An Australian police association head is under fire after incorrectly suggesting that HIV can be transmitted by spitting.
The incorrect claim from Police Association of New South Wales president Tony King was made in the Australian Daily Telegraph, in an article which conflated AIDS with HIV.
In the piece, King called for new powers to put people through mandatory HIV tests, citing a case where two officers were assaulted by a detainee.
Police association chief called for mandatory HIV testing powers
He said: “These two officers and their families now face an incredibly anxious wait to have to find out whether they’ve been infected with anything.
“What those officers and their families are going through right now is unimaginable.
“Police are police spat on, bitten and attacked with needles. When that happens, we’re forced to endure torturously long wait times simply because the government hasn’t bothered to fix the red tape that would ease the pain of officers.”
“It’s time for the NSW Government to act to on the disgusting practice of exposing police officers to bodily fluids and diseases.”
The comments were challenged by campaigners from HIV charity ACON, who pointed out that it is not possible to transmit HIV through spitting.
Campaigners hit out at ‘outdated misconceptions’ about HIV
ACON CEO Nicolas Parkhill hit out at the calls for “punitive laws based on outdated misconceptions and myths about HIV,” which he says “perpetuates stigma and discrimination” about HIV.
He said: “In the case of HIV, it is not transmissible through saliva. There have been no cases of saliva being a transmission route for HIV in Australia.”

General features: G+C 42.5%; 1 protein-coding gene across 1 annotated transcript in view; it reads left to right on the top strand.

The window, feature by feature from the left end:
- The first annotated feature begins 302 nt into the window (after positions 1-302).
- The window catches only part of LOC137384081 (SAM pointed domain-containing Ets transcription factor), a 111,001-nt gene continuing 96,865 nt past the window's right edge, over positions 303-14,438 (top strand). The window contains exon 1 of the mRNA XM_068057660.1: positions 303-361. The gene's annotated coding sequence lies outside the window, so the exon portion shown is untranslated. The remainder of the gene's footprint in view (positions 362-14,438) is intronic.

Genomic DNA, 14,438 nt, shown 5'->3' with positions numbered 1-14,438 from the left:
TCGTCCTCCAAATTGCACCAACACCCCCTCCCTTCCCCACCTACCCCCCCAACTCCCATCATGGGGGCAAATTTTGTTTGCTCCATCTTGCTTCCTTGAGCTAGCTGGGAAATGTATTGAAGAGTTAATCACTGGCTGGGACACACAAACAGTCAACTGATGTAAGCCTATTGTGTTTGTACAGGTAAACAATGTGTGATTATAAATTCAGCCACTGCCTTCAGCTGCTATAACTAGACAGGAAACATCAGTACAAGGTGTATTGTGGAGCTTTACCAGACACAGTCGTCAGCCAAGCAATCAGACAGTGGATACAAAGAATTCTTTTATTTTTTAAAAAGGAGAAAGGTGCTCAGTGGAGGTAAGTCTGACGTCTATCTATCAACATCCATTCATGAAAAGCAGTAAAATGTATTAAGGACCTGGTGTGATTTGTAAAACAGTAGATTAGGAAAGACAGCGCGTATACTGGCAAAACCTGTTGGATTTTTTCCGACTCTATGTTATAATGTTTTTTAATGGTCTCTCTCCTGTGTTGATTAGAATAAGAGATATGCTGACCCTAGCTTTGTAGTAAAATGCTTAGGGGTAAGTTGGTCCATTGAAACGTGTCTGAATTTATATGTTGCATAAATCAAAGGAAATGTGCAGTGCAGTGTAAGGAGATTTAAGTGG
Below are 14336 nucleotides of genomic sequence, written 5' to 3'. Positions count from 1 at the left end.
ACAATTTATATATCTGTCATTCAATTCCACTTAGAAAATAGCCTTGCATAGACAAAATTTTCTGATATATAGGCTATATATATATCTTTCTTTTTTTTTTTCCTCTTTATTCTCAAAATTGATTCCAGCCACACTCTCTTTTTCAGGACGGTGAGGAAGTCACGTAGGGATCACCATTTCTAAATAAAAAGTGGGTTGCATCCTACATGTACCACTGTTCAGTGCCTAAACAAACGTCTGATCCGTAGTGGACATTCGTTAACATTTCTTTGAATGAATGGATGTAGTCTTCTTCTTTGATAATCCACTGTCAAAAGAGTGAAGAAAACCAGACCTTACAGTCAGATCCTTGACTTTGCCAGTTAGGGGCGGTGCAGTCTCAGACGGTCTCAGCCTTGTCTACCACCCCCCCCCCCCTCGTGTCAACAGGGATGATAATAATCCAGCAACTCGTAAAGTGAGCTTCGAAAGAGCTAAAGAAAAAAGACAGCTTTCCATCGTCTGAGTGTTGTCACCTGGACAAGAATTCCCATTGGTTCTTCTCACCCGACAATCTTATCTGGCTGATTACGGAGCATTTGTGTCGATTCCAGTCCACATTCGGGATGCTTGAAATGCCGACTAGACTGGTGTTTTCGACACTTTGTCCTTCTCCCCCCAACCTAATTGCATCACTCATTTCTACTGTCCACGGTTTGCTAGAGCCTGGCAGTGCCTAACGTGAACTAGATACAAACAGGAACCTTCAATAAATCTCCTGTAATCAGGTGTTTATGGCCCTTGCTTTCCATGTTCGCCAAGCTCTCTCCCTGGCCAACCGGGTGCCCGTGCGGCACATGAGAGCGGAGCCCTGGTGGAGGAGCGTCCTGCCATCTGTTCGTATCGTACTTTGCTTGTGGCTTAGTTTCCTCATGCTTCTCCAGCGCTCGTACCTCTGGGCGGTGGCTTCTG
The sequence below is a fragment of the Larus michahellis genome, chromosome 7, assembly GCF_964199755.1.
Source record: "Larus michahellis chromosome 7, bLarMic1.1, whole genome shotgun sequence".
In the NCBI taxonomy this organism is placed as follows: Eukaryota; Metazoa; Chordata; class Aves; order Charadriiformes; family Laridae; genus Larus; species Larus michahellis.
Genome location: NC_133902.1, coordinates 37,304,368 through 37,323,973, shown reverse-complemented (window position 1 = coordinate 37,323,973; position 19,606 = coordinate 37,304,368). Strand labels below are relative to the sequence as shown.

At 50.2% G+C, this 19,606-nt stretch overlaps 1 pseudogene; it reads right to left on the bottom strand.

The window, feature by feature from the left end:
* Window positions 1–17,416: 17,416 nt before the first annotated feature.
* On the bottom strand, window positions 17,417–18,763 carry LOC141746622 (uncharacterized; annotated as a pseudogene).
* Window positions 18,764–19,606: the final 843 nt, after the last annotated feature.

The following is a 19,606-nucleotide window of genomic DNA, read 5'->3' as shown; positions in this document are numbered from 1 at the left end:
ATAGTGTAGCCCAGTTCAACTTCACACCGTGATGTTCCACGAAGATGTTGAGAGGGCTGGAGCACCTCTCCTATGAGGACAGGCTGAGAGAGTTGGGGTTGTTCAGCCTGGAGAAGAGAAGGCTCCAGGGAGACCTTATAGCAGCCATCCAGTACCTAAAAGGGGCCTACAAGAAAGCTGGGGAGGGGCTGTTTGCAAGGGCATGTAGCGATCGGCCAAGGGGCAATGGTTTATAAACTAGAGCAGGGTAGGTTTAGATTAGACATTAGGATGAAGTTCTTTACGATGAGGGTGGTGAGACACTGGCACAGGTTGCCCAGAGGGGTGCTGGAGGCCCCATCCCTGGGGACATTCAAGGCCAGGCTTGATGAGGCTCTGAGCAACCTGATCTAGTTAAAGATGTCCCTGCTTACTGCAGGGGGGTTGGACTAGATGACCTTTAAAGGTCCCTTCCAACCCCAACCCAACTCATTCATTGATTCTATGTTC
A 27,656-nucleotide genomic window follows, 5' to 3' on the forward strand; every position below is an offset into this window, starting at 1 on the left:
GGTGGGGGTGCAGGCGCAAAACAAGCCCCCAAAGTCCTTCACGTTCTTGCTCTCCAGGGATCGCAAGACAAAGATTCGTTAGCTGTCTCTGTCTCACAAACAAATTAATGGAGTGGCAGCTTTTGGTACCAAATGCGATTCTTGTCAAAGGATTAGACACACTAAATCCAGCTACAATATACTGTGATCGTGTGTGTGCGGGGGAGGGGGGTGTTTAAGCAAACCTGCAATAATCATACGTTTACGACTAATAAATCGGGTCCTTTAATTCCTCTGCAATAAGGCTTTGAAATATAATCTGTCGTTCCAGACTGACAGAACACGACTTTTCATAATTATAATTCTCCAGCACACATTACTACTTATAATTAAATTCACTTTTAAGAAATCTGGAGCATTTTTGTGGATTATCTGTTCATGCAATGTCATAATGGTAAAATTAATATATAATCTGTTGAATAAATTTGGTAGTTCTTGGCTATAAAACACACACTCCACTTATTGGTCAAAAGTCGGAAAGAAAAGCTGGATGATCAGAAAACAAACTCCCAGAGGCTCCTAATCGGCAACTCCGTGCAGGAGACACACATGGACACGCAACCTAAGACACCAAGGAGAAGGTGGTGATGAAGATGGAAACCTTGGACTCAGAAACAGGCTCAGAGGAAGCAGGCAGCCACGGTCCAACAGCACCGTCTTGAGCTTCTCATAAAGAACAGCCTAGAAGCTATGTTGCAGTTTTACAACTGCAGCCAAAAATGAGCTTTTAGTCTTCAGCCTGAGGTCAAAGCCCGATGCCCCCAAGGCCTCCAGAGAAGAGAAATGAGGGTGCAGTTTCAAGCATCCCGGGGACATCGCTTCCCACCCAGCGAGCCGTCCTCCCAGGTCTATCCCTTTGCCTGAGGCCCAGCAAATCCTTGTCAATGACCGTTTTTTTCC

Parkhill added: “We agree they must be protected as much as is reasonably possible in a high-level occupational risk environment, but the proposal by the NSW Police Association to give police the power to mandatorily test offenders is very concerning and lacks an evidence base.
“The premise of mandatory testing is based on outdated, 30-year old notions of HIV (human immunodeficiency virus) and other BBV (blood-borne virus) transmission risk.”
He added: “We condemn the inflammatory language throughout the article, such as the use of AIDS when referring to HIV.
“Sensational reporting fuels stigma experienced by people living with HIV, perpetuates outdated myths and stereotypes, increases social isolation among communities affected by HIV and undermines HIV prevention efforts.”
A police force in the UK previously came under fire after rolling out ‘spit guards’ for detainees, claiming they prevent the risk of HIV transmission. Campaigners pointed out there is no risk of HIV transmission from spitting.